The IVC for Fluid Assessment Roundup


Gosh, you must be just sick about this IVC Crap

We have discussed it a bunch here on the podcast:

Then I debated Stone at Castlefest 2013

Then the French Canadians did an incredible podcast on the Ultrasound Podcast.

These folks were even brave enough to integrate Guyton curves and still keep it interesting.

A Review Article in Critical Care

  • Bodson and Vieillard-Baron Critical Care 2012, 16:181

Mayo Reveals New Evidence is Pending

My friend Paul Mayo dropped an enticing hint of things to come at a recent sepsis meeting. He told us that a French gent is about to release a study showing IVC ultrasound does indeed assess fluid status quite well. More to come…

SMACC Back from Justin Bowra

SMACC Back #2 was on Justin Bowra’s excellent SMACC 2013 lecture on the myth of the use of IVC for fluid assessment. If you haven’t heard Justin’s talk or the SMACC Back, none of the below will make sense so go listen to both of them.

Here’s Justin…

Thanks very much to Scott for his enjoyable and even painful ‘SMACC back’. Consider me SMACCed!

But seriously folks… I’m not sure his arguments make that much difference overall.


Here’s a summary of the issues so far:

  • Scott says we agree on 90% of the topic, so in that context our differences (outlined below) are probably not that important.
  • All you can really say is that IVC is probably only useful at extremes (fat and full versus flat and collapsing). I don’t think there’s any point in trying to be more accurate using this tool… pending the result of better studies (Scott’s suggestion, which I agree with).
  • Scott believes that IVC collapsibility index (IVCCI) is a great test of fluid responsiveness. [Editor: Never said this. Said it is a great test of fluid tolerance, maybe a decent test for fluid responsiveness based on the evidence we have so far] However, the studies he quotes (by Lanspa and Muller) suggest that IVCCI is promising at best.
  • Two other studies he quoted (by Blehar & Miller) are actually of patients with heart failure, who were sitting up at 45 degrees. It’s not a great idea to use them as surrogate evidence to support a 15% IVCCI cutoff in supine patients (a different population).
  • He wrapped up by mentioning LVOT VTI assessment of cardiac output as a gold standard. This is a complex issue, which is worth discussing in depth (see below).

Let’s look at the issues one by one:


Q. In the spontaneously breathing patient, is IVC useful as a marker of fluid status, fluid responsiveness & fluid tolerance? Are there any numbers we can use?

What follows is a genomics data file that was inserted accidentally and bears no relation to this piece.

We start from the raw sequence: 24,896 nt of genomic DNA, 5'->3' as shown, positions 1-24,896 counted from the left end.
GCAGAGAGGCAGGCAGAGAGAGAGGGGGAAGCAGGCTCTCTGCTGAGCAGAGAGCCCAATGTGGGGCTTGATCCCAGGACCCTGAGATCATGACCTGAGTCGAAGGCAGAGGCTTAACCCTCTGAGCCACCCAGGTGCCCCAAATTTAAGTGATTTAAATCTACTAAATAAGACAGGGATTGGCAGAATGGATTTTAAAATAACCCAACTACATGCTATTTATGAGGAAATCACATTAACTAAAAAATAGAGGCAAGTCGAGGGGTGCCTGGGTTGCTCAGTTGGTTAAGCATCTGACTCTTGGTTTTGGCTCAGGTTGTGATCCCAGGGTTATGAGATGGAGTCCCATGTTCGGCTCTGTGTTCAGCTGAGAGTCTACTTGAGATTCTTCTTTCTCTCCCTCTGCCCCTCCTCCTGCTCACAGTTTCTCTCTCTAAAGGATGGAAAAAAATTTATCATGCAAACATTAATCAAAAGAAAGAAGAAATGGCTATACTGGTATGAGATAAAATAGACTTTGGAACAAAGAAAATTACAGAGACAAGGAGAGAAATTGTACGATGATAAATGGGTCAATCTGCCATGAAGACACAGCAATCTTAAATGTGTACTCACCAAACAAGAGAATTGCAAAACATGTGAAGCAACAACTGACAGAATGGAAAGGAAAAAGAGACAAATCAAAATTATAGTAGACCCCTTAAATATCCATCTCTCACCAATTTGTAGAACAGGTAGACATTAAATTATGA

My original SMACC answer was that based on the available evidence, the best one can say is that IVC is probably only useful at extremes (fat and full versus flat and collapsing). The best numbers I could find were:

  • Maximum IVC diameter (IVCD) <0.9cm = emptyish. IVCD >2cm maybe fullish.
  • IVC collapsibility index (IVCCI) >40% = emptyish (72% of the time). IVCCI <15% = fullish.
  • Serial IVC measurements seem useful.


Scott’s SMACC back went as follows (I’ll put his comments in italics):

‘A quick look at size and collapsibility gives huge amounts of information’

JB: I AGREE. As I noted in my talk, IVC assessment helps with the diagnosis of obstructive shock, and helps at the extremes. But that’s all.


Scott then noted that the receiver ROC curves in the Lanspa & Muller studies both had points on which the IVCCI didn’t miss any fluid responders.

JB: I DISAGREE. There are 2 studies here: one by Lanspa et al, and the other by Muller et al. Both looked at IVCCI as a marker of fluid responsiveness. Both used LVOT VTI [obtained in the A5C view] as a gold standard. Both found similar results.


Yet the authors reached completely opposite conclusions.

  • Lanspa et al (14 patients) asserted a ‘good diagnostic accuracy’ for IVCCI, based on an area under the curve [AUC] of 0.83 (95% confidence interval, 0.58 – 1.00).
  • Muller et al (40 patients) asserted the opposite, based on an AUC for IVCCI of 0.77 (95% CI 0.60 – 0.88)
  • Scott says that AUC is the wrong thing to look at, and in fact each curve had a point (about 20-30% IVCCI) where no fluid responders were missed.


So who’s correct?


Well, it’s tricky. I’m not too experienced with ROC, so I asked my friendly hospital statistician and she replied The confidence interval on the (Lanspa) study is too wide to be drawing definite conclusions.’


I’ve also been doing some reading of my own. See my analysis at the end of this document for the details if you’re into that sort of thing, but the summary is:

  1. It’s true that Lanspa’s AUC of 0.83 is pretty good.
  2. However, with only 14 patients, Lanspa’s results include a very wide 95% confidence interval (CI) of 0.58 – 1.00. This means that the test may have an AUC as low as 0.58- and there’s also a 5% chance that the true AUC may be even lower.
  3. Muller’s larger study (40 patients) achieved an AUC for IVCCI was 0.77 (95% CI 0.60, 0.88). Recognizing that the true AUC may have been as low as 0.60, the authors concluded that IVCCI ‘cannot reliably predict fluid responsiveness in spontaneously breathing patients with ACF.’
  4. Therefore the Lanspa and Muller studies suggest that IVCCI is promising at best, but needs larger studies to determine its accuracy. To quote Lanspa: It appears that either very large or very small values of VCCI may have some utility in predicting response to VE, although VCCI may have a wide range where it is clinically indeterminate in the spontaneously breathing patient.

So let’s get back to Scott’s SMACC Back.